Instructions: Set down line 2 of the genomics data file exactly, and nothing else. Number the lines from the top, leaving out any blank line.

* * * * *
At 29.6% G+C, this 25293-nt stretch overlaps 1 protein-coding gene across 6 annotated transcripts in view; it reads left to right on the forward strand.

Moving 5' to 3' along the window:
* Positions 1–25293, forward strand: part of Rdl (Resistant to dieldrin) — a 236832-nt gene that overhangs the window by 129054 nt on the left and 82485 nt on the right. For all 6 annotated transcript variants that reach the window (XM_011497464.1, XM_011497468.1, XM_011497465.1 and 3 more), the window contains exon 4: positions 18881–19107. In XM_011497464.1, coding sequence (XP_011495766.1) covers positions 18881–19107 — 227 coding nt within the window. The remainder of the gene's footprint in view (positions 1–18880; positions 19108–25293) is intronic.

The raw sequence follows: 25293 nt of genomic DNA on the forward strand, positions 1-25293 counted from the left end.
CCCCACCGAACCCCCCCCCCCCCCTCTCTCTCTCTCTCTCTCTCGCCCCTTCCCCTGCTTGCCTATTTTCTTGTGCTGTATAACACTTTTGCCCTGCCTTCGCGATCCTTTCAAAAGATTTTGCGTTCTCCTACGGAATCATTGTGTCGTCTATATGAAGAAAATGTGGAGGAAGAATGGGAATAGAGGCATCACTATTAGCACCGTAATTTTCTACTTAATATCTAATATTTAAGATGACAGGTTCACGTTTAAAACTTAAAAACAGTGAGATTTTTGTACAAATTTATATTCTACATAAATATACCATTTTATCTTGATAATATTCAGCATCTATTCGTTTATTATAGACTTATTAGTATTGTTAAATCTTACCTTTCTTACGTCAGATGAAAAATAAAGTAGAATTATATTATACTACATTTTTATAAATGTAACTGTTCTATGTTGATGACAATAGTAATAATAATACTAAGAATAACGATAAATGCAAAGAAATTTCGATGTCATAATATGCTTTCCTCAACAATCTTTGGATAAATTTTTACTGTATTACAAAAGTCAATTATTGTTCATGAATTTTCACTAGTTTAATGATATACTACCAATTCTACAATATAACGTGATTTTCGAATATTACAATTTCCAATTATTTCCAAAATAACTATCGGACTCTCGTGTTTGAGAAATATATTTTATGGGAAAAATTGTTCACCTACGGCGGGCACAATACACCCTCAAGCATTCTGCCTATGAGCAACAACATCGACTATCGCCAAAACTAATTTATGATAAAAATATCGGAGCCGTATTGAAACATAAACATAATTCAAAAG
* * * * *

Moving 5' to 3' along the window: